Every week, we take our turn with Lady Luck on the BruniBetting odds as posted by Eater. Just for kicks, we track Eater’s bet too, and see who is better at guessing what the unpredictable Bruni will do. We track our sins with an imaginary $1 bet every week.

The Line: Tomorrow, Frank Bruni reviews The E.U., a restaurant best known for its eighteen-month odyssey to obtain a liquor license. In the kitchen is Ahktar Nawab, formerly the acclaimed chef de cuisine at Craftbar.  Eater’s official odds are as follows (√√ denotes the Eater bet):

Zero Stars: 3-1
One Star: 3-1
Two Stars: 8-1
Three Stars: 85-1
Four Stars: 25,000-1

The Skinny: We don’t really have much to go on this week. Bruni tends to lag the other reviewers, so by the time he gets to a place, there’s a body of critical opinion already out there. That’s not so for The E.U., but we rely on Eater’s report that “Chef Nawab’s food has ranged from legitimately very good to wildly less so.”

The menu is also not in The E.U.’s favor, with its polyglot categories: raw bar, tapas, charcuterie, panini, along with standard appetizers and entrées. Bruni tends to think—and here I agree with him—that a restaurant trying to do so many things will usually misfire on some of them.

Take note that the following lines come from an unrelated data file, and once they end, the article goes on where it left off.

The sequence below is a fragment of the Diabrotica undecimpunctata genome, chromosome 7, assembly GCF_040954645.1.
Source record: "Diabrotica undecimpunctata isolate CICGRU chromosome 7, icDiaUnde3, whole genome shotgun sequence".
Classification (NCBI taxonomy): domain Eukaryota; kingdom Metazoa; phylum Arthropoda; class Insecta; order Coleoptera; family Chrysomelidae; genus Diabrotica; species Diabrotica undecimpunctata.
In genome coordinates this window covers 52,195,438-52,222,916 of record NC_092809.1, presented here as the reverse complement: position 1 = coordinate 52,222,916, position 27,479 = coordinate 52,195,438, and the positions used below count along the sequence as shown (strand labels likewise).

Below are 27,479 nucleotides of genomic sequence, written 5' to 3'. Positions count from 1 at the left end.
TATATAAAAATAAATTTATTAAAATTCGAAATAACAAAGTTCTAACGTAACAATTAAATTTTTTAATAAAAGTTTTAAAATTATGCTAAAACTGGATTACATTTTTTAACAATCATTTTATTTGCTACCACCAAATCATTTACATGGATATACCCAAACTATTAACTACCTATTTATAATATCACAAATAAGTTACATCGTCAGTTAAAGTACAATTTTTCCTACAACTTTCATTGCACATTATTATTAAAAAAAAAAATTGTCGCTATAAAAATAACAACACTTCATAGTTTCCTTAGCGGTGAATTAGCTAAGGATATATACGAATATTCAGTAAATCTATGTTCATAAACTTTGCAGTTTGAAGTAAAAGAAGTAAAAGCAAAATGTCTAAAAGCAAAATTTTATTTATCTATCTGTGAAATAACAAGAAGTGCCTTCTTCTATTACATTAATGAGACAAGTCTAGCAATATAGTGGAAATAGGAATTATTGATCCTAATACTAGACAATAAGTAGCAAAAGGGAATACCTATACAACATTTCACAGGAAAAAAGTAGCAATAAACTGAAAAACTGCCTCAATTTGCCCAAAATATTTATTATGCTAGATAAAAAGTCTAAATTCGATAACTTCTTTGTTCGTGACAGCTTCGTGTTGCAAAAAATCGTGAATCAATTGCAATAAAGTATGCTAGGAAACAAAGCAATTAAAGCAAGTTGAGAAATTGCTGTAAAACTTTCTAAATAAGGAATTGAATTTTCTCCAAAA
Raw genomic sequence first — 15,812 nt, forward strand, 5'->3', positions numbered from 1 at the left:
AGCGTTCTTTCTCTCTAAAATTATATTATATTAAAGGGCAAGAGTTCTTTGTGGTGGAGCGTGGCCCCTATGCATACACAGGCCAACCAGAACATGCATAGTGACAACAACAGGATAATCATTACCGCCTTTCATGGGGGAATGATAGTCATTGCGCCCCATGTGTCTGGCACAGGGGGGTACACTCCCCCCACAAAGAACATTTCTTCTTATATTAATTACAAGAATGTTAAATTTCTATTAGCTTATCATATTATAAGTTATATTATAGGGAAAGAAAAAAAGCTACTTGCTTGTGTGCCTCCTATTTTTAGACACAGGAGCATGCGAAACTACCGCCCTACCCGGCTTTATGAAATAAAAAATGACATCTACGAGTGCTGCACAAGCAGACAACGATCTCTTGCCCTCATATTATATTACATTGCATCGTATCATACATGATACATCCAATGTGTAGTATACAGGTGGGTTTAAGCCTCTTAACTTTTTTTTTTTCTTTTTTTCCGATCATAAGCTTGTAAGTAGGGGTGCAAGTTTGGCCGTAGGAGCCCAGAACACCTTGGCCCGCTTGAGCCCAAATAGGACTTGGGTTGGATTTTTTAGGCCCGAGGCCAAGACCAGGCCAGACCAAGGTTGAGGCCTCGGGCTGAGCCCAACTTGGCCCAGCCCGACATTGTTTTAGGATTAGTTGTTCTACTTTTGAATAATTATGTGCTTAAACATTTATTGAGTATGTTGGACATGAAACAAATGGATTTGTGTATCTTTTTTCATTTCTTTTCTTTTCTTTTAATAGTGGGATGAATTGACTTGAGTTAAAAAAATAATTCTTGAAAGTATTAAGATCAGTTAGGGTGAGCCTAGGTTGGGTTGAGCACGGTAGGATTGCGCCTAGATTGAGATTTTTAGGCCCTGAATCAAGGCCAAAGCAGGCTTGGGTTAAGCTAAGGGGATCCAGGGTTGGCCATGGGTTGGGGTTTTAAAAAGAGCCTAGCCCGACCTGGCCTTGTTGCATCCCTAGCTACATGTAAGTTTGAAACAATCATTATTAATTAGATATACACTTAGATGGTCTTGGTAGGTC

If Bruni is grading on his “downtown curve,” there’s an outside shot at two stars. On the whole, we think one star is the safer bet.

The Bet: We agree with Eater that Frank Bruni will award one star to E.U.



Craft is one of New York’s iconic restaurants. It derives its name partly from the structure of the menu, which presents ingredients in various categories, allowing the diner to craft his own meal. This can be a rewarding but expensive undertaking, with vegetable side dishes running to $12-15 apiece. The restaurant is also known for a style of cooking that “celebrate[s] ‘single’ ingredients, expertly and simply prepared.” But Chef Tom Colicchio (Gramercy Tavern) is quick to note, “Simple does not mean simplistic.” A truckload of honors (three NYT stars and one Michelin star) suggests that critics generally have agreed.

Like many successful restaurants these days, craft has become a mini-chain. Many people think that craftsteak is the best steakhouse in Las Vegas. We’ll all see for ourselves soon enough, as a branch of craftsteak will be opening in far west Chelsea later this year. And then, there is craftbar, a less pricy alternative around the corner from the mother ship, which moved to new digs last year.